A Waters Acquity UPLC (Milford, MA, USA) coupled with a Dionex Probot (Sunnyvale, CA, USA) robotic fraction collector was used to separate the peptides. A Waters Acquity UPLC BEH C18 1.7 µm, 2.1 mm × 100 mm column was used. Mobile Phase A consisted of 20 mM ammonium formate dissolved in water (pH 10), and Mobile Phase B consisted of 90:10 acetonitrile: water (v/v) containing 20 mM ammonium formate (pH 10). For the separation, a segmented gradient was used employing a flow rate of 300 µL/min. The initial conditions were 0% B; Segment 1 was 0% ➔ 5% B over 0.5 min; Segment 2 was 5% ➔ 35% B (linear) over 8 min; and Segment 3 was 35% ➔ 95% B over 1 min. The column was then returned to initial conditions and re-equilibrated over 4 min. One hundred micrograms of total labeled protein digest were injected and separated into 48 fractions in a 96-well plate. The fraction collector was triggered via contact closure after the injection and was delayed for 30 s before commencing collection. A total of 48 fractions were collected, with one fraction being collected every 14 s. Fractions were then concatenated as follows: 1st Dimension Fractions, 1, 2, 3 and 4 were mixed to produce second dimension Sample 1; Fractions 5 and 25 were mixed to make Sample 2; Fractions 6 and 26 were mixed to make Sample 3; and so forth, to produce an additional 20 fractionally-concatenated second dimension samples. The 22nd sample was produced by pooling Fractions 45–48.

2.2.5. Low pH Second Dimension RP Separation

Dried samples were reconstituted with 24 μL of 3% acetonitrile mixed with 0.1% TFA. A nanoACQUITY system (Waters), equipped with a Symmetry C18 5 µm, 20 mm × 180 µm trapping column and a UPLC BEH C18 1.7 µm, 15 cm × 75 µm analytical column (Waters), was used to perform the nano-LC separation of tryptic peptides. The samples, 3-μL partial loop injections, were transferred to the trapping column via a 0.1% solution of formic acid in water at a flow rate of 7 µL/min for three minutes. Mobile Phase A contained water with 0.1% formic acid, and B contained acetonitrile with 0.1% formic acid. The trapping column was subjected to a reverse flush to the analytical column after the desalting and concentration and was separated at a flow rate of 300 nL/min. The initial conditions were run using 2% B. A 3-segment gradient was used to elute the peptides: Segment 1, linear 2% ➔ 5% B over 2 min; Segment 2, linear 5% ➔ 10% B over 1 min; Segment 3, linear 10% ➔ 35% B over 2 h. The column was then washed for 5 min with 95% of Mobile Phase B before returning to initial conditions and a 20-min equilibration period. The column temperature was maintained at 35 °C and re-equilibrated at initial conditions for 20 min prior to the next injection. One hundred femtomoles per microliter [Glu1]-fibrinopeptide B in 25% acetonitrile with 0.1% formic acid were used as the lock mass compound and were delivered via the auxiliary pump of the LC system at a flow rate of 300 nL/min to the reference sprayer of the Nano Lock Spray source of the mass spectrometer. From the analytical column, the eluent was delivered to the analytical sprayer of the same source through a PicoTip emitter (New Objective, Woburn, MA, USA) with a 10-μm tip diameter.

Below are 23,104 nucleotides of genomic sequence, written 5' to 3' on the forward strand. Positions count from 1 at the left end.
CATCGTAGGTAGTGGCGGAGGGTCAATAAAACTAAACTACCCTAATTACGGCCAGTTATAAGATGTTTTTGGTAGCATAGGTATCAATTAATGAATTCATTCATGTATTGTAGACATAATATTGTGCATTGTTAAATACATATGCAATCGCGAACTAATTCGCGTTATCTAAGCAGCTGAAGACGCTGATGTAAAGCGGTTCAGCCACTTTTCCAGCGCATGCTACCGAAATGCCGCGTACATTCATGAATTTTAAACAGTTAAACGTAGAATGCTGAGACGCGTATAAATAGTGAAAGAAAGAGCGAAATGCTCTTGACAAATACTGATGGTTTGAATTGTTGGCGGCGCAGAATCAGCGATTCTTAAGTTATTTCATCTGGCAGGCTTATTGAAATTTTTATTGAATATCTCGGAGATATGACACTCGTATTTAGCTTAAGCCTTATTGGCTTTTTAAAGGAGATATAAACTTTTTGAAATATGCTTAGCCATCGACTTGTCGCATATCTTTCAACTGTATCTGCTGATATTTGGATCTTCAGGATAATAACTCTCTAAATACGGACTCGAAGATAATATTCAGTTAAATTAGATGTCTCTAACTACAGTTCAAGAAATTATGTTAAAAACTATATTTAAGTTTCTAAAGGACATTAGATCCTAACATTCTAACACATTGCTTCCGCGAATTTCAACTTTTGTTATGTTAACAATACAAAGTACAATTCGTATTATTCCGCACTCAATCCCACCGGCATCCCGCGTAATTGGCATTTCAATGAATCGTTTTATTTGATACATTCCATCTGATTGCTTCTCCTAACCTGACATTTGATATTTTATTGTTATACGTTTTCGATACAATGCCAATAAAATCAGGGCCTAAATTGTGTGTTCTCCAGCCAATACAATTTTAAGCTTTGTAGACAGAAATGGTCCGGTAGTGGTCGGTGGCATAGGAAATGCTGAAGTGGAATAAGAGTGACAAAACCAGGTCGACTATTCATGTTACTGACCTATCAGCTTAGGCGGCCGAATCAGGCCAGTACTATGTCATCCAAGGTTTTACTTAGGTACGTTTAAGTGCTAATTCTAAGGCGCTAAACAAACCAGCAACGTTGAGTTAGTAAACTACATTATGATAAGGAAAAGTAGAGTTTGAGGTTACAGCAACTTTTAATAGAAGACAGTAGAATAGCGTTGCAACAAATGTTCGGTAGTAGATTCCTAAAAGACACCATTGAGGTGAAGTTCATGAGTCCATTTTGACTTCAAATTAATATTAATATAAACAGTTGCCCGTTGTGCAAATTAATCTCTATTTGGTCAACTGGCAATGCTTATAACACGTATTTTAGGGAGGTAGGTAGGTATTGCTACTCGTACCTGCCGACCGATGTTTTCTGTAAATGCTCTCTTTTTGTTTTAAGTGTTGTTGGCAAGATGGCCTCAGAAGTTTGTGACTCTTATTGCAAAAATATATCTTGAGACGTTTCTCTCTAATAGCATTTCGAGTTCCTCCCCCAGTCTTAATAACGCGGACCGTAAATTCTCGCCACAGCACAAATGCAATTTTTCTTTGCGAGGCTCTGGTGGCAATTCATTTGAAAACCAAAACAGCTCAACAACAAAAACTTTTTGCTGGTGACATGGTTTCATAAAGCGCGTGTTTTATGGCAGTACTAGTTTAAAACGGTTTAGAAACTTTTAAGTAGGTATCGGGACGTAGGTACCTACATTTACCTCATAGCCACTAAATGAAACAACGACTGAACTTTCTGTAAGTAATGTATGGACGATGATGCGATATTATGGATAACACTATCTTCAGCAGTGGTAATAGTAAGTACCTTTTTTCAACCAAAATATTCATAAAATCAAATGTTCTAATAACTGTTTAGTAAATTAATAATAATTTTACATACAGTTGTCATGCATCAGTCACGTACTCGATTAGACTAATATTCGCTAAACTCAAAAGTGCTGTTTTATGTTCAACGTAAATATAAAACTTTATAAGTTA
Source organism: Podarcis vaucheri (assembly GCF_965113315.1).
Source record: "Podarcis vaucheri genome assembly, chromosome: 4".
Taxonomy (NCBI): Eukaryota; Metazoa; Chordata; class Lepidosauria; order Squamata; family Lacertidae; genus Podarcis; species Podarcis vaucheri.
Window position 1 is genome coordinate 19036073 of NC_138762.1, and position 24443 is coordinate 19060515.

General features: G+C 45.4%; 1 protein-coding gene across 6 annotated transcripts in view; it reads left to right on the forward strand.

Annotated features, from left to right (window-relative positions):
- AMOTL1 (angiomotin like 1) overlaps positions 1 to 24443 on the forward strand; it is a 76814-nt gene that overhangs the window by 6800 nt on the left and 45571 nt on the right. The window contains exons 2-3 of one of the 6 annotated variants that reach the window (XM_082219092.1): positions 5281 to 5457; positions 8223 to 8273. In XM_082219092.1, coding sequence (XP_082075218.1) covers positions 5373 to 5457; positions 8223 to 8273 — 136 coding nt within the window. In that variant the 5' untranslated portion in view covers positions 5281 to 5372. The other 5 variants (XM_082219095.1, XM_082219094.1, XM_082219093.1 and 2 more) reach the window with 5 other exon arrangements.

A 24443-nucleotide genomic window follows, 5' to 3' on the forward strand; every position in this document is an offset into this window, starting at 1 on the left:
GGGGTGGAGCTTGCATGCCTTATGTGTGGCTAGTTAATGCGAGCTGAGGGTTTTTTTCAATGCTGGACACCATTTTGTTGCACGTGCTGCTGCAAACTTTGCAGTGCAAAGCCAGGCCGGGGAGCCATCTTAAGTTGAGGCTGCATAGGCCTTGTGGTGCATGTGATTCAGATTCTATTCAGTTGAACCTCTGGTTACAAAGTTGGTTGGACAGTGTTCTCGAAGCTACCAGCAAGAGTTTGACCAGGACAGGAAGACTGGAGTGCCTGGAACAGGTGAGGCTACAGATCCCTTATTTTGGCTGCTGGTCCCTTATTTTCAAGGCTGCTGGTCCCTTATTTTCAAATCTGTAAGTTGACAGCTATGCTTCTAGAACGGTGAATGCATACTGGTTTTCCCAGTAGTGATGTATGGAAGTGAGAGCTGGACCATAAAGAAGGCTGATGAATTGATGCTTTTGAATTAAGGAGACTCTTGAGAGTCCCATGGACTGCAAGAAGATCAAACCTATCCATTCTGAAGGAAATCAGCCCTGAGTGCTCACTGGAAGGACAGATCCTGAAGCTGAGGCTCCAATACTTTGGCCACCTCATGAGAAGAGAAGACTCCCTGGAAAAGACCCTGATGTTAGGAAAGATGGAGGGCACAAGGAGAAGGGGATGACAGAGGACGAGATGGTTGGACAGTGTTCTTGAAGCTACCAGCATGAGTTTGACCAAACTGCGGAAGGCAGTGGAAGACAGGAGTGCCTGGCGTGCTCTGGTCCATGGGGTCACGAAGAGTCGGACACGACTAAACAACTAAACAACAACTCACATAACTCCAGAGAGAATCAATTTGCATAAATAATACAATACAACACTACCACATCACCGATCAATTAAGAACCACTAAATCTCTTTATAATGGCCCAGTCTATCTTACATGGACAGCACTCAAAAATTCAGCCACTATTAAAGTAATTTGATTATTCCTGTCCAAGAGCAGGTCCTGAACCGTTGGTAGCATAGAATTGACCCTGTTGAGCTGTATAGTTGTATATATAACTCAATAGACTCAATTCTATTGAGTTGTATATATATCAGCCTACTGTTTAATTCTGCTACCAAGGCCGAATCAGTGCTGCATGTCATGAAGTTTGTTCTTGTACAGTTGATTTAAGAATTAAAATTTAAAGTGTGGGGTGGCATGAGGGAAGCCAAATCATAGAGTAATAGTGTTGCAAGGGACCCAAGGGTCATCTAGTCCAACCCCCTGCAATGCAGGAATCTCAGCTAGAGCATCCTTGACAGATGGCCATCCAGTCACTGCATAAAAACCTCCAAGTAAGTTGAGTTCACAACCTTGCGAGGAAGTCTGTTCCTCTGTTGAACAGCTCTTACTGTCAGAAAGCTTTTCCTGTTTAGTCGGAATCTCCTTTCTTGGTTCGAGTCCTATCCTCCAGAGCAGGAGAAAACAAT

2.2.6. Mass Spectrometric Analysis